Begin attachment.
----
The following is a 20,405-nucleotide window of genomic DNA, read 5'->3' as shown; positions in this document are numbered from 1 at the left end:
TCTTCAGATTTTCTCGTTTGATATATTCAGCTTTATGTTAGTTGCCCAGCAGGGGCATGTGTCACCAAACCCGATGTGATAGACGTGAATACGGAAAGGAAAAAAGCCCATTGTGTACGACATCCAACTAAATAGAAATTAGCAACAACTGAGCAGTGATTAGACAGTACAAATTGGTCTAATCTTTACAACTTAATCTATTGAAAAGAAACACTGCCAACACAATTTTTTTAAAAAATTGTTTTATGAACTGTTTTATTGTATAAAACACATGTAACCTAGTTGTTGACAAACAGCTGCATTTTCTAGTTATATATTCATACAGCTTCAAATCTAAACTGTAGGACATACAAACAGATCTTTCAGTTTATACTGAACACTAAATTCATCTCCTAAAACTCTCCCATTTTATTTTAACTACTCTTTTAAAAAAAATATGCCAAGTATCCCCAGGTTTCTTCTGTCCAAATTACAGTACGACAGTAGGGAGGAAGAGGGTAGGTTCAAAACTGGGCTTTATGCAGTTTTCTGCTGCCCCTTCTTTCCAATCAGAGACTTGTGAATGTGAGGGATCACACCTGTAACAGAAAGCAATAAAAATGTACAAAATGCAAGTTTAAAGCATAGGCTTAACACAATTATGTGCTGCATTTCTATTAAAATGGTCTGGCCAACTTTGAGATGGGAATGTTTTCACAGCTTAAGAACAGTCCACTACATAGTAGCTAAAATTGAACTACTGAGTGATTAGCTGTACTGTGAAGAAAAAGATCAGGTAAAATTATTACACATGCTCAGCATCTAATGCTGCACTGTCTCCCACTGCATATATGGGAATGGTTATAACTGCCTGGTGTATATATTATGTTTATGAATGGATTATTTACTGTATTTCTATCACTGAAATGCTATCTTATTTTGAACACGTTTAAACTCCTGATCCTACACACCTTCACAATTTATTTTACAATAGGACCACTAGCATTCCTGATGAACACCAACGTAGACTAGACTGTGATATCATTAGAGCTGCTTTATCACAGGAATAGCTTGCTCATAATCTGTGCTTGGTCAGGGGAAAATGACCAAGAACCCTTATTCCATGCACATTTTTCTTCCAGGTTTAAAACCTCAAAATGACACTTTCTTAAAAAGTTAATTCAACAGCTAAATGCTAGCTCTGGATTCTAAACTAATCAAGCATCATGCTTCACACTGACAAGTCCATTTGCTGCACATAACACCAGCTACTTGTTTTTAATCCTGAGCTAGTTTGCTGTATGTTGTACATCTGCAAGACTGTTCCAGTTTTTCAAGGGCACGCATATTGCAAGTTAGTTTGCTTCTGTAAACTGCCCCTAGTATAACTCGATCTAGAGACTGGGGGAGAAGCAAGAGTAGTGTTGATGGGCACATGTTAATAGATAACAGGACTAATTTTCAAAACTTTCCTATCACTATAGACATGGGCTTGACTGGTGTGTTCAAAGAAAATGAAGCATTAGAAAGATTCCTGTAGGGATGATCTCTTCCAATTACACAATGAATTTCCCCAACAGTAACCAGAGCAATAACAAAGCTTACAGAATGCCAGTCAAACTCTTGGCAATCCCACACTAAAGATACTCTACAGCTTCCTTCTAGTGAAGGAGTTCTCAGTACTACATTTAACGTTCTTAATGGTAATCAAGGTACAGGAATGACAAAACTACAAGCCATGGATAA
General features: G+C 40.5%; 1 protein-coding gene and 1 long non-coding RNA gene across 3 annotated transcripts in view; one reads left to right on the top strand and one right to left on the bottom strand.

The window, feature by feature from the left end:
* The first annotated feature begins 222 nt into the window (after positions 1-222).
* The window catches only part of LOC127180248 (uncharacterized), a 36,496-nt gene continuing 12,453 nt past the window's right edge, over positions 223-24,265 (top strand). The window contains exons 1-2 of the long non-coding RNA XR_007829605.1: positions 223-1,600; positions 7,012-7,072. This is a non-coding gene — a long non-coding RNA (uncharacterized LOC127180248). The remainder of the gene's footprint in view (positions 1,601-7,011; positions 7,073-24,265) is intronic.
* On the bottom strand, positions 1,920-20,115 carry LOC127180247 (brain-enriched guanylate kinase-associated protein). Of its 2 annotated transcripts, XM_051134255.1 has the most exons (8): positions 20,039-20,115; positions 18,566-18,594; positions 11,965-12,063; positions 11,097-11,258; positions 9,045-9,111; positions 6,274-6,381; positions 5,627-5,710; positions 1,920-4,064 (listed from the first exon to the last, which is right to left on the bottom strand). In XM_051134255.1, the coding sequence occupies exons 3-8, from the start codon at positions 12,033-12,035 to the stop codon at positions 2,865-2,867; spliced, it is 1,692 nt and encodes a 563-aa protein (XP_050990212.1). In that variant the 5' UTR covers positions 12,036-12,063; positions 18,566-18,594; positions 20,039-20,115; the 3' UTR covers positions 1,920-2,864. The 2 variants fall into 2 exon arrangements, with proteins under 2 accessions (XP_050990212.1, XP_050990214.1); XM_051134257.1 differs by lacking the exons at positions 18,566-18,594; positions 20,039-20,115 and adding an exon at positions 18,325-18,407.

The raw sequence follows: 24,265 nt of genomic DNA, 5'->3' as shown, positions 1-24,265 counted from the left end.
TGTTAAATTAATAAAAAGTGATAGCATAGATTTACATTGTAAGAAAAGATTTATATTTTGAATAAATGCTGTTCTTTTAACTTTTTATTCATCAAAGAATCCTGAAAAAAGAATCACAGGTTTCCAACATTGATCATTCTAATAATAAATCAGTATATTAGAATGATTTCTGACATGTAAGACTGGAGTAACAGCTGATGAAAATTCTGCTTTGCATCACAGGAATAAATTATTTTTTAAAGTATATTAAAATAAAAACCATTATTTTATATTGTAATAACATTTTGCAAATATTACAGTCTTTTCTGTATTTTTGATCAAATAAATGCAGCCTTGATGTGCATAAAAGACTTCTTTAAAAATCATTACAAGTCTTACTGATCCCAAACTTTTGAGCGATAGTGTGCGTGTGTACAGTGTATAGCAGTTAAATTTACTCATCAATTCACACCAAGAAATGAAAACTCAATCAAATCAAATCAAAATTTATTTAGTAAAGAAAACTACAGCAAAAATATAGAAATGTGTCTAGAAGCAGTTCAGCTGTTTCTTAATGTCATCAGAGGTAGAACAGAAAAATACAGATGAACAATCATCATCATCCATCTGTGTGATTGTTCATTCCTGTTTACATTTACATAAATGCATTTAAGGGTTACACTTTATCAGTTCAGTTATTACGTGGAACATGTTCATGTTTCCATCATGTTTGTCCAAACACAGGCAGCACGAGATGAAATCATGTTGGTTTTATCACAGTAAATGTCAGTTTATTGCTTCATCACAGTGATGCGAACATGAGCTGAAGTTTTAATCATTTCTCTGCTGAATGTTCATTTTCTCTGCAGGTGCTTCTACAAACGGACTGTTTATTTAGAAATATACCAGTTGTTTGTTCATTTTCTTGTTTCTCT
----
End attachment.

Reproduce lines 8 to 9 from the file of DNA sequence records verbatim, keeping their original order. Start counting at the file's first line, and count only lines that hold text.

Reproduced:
The raw sequence follows: 24,265 nt of genomic DNA, 5'->3' as shown, positions 1-24,265 counted from the left end.
TGTTAAATTAATAAAAAGTGATAGCATAGATTTACATTGTAAGAAAAGATTTATATTTTGAATAAATGCTGTTCTTTTAACTTTTTATTCATCAAAGAATCCTGAAAAAAGAATCACAGGTTTCCAACATTGATCATTCTAATAATAAATCAGTATATTAGAATGATTTCTGACATGTAAGACTGGAGTAACAGCTGATGAAAATTCTGCTTTGCATCACAGGAATAAATTATTTTTTAAAGTATATTAAAATAAAAACCATTATTTTATATTGTAATAACATTTTGCAAATATTACAGTCTTTTCTGTATTTTTGATCAAATAAATGCAGCCTTGATGTGCATAAAAGACTTCTTTAAAAATCATTACAAGTCTTACTGATCCCAAACTTTTGAGCGATAGTGTGCGTGTGTACAGTGTATAGCAGTTAAATTTACTCATCAATTCACACCAAGAAATGAAAACTCAATCAAATCAAATCAAAATTTATTTAGTAAAGAAAACTACAGCAAAAATATAGAAATGTGTCTAGAAGCAGTTCAGCTGTTTCTTAATGTCATCAGAGGTAGAACAGAAAAATACAGATGAACAATCATCATCATCCATCTGTGTGATTGTTCATTCCTGTTTACATTTACATAAATGCATTTAAGGGTTACACTTTATCAGTTCAGTTATTACGTGGAACATGTTCATGTTTCCATCATGTTTGTCCAAACACAGGCAGCACGAGATGAAATCATGTTGGTTTTATCACAGTAAATGTCAGTTTATTGCTTCATCACAGTGATGCGAACATGAGCTGAAGTTTTAATCATTTCTCTGCTGAATGTTCATTTTCTCTGCAGGTGCTTCTACAAACGGACTGTTTATTTAGAAATATACCAGTTGTTTGTTCATTTTCTTGTTTCTCT